SBI Frequently Asked Questions
How much money is it going to cost to restore Berkeley Iceland?
How much money have you raised?
What's the timeline for reopening?
How will you raise $12 million?
What will you do to upgrade the facility, and, will you deploy energy-saving upgrades?
Why did Berkeley Iceland close?
Why do you think you can be successful operating the rink?
How was Save Berkeley Iceland founded?
When was Berkeley Iceland designated a landmark?
- FAQ: How much is it going to cost to restore Berkeley Iceland?
- The initial cost estimate is $15-20 Million to purchase the property, and nearly $6 million to restore it.
- FAQ: How much money have you raised?
- Save Berkeley Iceland has raised several hundred thousand in cash and pledges, early gifts of support. Signing the option agreement on February 29, 2008, gave us the rights to actually acquire the property and launch the capital campaign. Gifts at any level will complete our $500,000 first round of funding and help fast track architectural design and engineering for the project, while we continue in a 'quiet phase' seeking leadership gifts.
- FAQ: What's the timeline for reopening?
- The sooner we can raise the funds, the sooner we can reopen. Our plan is to raise the funds within two years, with a three year pledge period, which would mean we could open the rink in mid 2011. If we had all the money today, we could fast track the project and open in the end of 2010.
- FAQ: How will you raise $15-20 million?
- By bringing together the entire community in an exciting way, to save something people care about. By being organized, doing the homework, making the plan, being strategic. And by asking! It is now or never to bring back Berkeley Iceland - every gift will make a real and lasting difference.
- FAQ: What will you do to upgrade the facility, and, will you deploy energy-saving upgrades?
- Green technologies and landmark preservation guidelines will be followed. Upgrades fall into three categories:
- On-Ice Activities: the ice sheet and refrigeration system, the Zamboni ice machine barn, penalty boxes, lighting and audio, and behind locker and changing rooms.
- Off-Ice Recreation and Amenities: seating, lobby and entrance, restrooms, a cafe overlooking the ice, a glass-walled multi-purpose sports facility, club rooms and a children's play area and outdoor snow pile. Perhaps the country's only ice climbing wall - if we can green it and afford it!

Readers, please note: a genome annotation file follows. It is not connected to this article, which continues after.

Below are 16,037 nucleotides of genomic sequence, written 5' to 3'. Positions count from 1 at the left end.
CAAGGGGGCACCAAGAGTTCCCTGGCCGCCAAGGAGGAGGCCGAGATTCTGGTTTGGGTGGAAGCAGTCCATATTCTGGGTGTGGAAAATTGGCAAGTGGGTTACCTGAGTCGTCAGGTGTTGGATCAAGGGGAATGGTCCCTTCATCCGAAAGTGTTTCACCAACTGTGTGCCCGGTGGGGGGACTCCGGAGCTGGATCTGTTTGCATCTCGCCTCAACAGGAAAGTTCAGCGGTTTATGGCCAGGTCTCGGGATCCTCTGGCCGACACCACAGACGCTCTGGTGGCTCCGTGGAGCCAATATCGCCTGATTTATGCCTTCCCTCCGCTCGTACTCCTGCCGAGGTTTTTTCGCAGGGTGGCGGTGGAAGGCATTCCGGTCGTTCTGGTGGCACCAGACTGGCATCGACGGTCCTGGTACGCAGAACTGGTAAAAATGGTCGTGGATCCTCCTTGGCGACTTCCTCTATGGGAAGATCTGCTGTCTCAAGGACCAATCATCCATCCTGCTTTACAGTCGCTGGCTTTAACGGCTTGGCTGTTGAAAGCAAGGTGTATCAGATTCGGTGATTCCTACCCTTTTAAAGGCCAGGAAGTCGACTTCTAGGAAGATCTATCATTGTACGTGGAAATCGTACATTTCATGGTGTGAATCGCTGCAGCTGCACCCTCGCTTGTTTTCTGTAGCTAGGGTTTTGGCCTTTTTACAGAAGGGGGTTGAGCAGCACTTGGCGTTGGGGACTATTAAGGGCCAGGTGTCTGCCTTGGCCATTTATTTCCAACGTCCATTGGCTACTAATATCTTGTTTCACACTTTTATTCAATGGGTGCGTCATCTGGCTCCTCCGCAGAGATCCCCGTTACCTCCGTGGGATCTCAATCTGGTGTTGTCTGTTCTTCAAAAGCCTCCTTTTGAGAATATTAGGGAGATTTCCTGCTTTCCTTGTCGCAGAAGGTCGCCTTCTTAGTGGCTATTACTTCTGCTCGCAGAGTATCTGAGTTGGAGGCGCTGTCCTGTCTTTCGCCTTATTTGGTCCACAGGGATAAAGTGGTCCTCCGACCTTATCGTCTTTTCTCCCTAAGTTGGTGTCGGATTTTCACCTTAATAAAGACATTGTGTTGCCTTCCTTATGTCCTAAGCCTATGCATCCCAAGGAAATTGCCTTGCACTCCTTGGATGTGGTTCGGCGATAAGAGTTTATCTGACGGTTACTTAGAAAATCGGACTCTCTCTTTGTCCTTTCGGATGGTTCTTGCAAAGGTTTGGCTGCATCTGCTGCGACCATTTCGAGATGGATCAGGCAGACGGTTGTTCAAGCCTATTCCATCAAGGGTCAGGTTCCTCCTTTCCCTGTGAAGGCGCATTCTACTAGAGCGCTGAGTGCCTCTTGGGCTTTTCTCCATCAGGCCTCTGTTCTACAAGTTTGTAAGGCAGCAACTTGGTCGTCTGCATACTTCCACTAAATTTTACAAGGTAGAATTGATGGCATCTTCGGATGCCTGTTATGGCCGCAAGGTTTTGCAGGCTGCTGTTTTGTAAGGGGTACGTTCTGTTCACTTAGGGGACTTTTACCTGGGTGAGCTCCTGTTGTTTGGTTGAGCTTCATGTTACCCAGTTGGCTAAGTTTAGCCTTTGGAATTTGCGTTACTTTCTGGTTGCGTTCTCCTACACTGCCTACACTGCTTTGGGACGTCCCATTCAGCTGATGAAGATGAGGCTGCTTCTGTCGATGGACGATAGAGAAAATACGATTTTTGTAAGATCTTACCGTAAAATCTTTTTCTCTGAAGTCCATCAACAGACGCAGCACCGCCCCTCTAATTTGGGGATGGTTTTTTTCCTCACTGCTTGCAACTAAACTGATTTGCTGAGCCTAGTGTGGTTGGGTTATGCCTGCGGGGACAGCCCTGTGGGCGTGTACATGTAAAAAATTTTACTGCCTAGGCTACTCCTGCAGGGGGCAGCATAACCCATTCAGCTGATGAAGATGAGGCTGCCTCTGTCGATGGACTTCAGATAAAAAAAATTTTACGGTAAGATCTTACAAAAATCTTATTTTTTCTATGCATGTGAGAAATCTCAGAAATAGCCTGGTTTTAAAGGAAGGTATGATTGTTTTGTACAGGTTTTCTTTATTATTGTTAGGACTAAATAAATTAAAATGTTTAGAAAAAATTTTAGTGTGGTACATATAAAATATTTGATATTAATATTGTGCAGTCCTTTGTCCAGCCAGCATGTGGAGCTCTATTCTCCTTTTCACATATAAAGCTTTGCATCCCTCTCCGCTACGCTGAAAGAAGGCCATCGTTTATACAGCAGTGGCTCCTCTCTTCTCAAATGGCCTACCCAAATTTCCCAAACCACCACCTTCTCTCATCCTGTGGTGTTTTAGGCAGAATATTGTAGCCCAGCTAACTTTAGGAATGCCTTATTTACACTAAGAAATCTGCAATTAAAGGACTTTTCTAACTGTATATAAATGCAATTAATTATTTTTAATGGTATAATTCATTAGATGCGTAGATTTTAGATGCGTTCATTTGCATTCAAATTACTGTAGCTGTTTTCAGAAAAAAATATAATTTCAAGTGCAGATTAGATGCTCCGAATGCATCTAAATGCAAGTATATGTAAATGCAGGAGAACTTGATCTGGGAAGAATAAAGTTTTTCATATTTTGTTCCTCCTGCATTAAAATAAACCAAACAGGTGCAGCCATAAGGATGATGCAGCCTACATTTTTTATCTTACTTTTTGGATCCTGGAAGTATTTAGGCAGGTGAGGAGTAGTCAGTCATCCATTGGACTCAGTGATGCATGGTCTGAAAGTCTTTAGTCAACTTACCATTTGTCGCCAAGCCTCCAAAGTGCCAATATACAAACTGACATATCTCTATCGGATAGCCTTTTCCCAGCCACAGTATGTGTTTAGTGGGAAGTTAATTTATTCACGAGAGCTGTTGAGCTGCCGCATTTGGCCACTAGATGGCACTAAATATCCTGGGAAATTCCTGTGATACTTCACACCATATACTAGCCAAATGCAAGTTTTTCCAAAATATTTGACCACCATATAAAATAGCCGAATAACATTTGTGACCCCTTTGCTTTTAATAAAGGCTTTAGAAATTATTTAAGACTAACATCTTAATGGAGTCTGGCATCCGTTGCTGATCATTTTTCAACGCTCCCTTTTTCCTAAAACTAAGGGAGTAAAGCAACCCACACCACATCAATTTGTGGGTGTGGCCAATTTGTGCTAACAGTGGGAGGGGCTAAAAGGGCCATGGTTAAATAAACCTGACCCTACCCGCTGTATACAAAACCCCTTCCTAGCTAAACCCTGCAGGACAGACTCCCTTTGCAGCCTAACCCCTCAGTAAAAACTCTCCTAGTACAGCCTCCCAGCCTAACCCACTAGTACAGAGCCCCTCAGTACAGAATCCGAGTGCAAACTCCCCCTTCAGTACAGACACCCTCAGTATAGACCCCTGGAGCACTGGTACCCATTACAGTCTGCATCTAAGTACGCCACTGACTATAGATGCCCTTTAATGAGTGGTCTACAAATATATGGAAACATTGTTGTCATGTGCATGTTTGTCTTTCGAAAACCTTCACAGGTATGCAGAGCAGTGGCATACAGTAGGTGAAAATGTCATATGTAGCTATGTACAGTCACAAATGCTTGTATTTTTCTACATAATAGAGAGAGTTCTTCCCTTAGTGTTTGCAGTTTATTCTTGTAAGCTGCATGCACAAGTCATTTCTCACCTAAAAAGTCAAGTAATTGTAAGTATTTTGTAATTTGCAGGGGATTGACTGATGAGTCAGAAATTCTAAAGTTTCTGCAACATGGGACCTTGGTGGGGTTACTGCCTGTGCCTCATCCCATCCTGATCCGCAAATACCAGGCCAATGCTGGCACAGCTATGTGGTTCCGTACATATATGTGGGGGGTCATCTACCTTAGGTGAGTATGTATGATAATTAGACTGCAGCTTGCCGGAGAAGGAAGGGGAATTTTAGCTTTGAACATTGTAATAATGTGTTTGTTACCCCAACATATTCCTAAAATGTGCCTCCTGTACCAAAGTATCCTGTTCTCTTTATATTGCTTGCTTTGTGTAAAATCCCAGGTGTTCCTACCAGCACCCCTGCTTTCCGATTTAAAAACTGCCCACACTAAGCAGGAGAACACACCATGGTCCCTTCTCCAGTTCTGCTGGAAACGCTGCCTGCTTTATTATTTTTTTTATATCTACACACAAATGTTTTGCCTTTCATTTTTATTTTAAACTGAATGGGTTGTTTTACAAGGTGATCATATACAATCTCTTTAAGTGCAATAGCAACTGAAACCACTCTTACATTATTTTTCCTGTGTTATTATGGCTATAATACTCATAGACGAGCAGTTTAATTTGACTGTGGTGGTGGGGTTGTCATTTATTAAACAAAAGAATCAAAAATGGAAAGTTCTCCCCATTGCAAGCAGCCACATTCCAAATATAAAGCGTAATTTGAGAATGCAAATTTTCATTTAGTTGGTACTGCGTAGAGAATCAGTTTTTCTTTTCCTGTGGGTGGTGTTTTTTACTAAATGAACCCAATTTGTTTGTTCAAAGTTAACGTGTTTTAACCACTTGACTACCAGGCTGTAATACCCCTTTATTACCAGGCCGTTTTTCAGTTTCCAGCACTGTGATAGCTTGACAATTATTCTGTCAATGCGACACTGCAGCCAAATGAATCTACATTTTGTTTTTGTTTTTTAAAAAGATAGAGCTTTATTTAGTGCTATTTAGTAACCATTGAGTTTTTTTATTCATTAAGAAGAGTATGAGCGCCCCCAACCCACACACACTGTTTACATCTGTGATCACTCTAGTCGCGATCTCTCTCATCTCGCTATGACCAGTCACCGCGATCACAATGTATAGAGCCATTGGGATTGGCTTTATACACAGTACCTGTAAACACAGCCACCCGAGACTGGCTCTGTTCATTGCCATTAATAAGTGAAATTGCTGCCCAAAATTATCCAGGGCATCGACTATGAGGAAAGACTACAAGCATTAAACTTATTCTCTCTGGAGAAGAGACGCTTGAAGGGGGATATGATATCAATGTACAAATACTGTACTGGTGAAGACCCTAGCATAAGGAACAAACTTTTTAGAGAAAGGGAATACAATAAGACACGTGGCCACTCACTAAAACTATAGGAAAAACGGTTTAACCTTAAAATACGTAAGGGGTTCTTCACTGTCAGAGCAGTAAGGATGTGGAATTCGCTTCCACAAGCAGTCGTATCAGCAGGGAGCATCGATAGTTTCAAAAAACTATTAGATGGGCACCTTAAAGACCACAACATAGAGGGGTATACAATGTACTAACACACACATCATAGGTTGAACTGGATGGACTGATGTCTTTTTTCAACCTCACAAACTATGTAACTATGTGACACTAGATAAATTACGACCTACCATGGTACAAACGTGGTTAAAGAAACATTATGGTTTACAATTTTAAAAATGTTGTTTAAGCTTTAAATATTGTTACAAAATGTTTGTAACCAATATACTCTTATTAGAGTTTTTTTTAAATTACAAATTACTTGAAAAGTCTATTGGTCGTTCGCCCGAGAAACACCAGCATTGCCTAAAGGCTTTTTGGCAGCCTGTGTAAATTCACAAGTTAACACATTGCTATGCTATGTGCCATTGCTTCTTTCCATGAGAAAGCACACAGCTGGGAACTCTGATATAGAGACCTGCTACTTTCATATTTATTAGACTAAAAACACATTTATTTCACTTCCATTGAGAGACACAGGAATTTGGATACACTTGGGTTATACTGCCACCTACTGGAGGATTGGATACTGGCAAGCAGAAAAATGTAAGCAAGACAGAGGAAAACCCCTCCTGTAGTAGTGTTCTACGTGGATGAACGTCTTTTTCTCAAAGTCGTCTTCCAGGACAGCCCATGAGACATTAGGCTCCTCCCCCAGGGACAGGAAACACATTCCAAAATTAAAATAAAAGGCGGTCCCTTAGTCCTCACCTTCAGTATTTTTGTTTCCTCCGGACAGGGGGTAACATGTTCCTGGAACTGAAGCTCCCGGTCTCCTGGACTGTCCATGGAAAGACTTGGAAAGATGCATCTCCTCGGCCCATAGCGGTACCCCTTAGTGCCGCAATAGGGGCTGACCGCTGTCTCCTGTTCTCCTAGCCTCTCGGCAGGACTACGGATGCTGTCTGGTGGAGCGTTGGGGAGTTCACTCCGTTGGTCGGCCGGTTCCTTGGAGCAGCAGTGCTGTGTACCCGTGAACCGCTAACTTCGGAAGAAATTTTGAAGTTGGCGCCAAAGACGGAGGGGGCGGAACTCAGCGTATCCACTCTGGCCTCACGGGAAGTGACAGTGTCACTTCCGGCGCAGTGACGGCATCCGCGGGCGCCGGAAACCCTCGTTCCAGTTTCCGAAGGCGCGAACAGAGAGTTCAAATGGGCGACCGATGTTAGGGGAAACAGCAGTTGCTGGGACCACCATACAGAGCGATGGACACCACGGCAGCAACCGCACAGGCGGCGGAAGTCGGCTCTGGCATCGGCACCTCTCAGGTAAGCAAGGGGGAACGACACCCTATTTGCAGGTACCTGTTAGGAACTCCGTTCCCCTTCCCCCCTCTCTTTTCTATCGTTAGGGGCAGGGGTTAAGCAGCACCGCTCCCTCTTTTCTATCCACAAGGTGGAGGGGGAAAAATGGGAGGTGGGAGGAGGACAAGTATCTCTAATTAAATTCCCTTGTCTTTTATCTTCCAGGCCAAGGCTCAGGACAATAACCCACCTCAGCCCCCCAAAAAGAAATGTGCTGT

- Restoration and Greening: structural, mechanical and electrical systems upgrades, accessibility, site improvements, and interpretive exhibits on the history of Berkeley Iceland and its contributions to the world of skating.
- FAQ: Why did Berkeley Iceland Close?
- The fate of Berkeley Iceland as a for-profit rink was largely sealed when updating the refrigeration system became very costly, in addition to significant investment needed for deferred maintenance and improving public facilities. It no longer fit the investment profile of the long-time owners, and they decided to sell the property. It closed on March 31, 2007.
- FAQ: Why do you think you can be successful operating the rink?
- We are moving to the non-profit model, a trend for rinks across the country. We plan to add new facilities and diversify and increase the revenue stream. We'll have robust regional marketing. We are in discussions with Rink Management Services Corporation and others, to partner with us in operating the rink. We are committed to delivering a premiere skating experience, quality public services and financial sustainability. Friends of Berkeley Iceland will provide ongoing community support. The nonprofit model helps ensure Berkeley Iceland remains affordable and fun.
- FAQ: How was Save Berkeley Iceland founded?
- When it became known that Berkeley Iceland might close, a group of concerned citizens came together and began exploring how to keep it open. When it closed on March 31, 2007, Bay Area Blades, a non profit organization supporting synchronized skating at Berkeley Iceland since 1996, agreed to incubate and then embraced Save Berkeley Iceland as an organization. On July 28, 2007 Bay Area Blades amended its mission and is doing business as Save Berkeley Iceland. This early support brought us to where we are today, which was extremely important to both our founding and our future.
- FAQ: When was Berkeley Iceland designated a landmark?
- The CIty of Berkeley's Landmark Preservation Commission designated it a landmark at its April, 2007 meeting, which was upheld by the Berkeley City Council on July 11, 2007. Iceland is an unusual example of late Art Deco style often called Streamline Moderne, rarely found in a public recreational facility, also significant as a pioneering skating rink in the West. It is also one of the few public facilities of the era funded and built by private citizens from the community, rather than the Works Progress Administration (WPA). (See Berkeley Daily Planet, 7/20/2007.)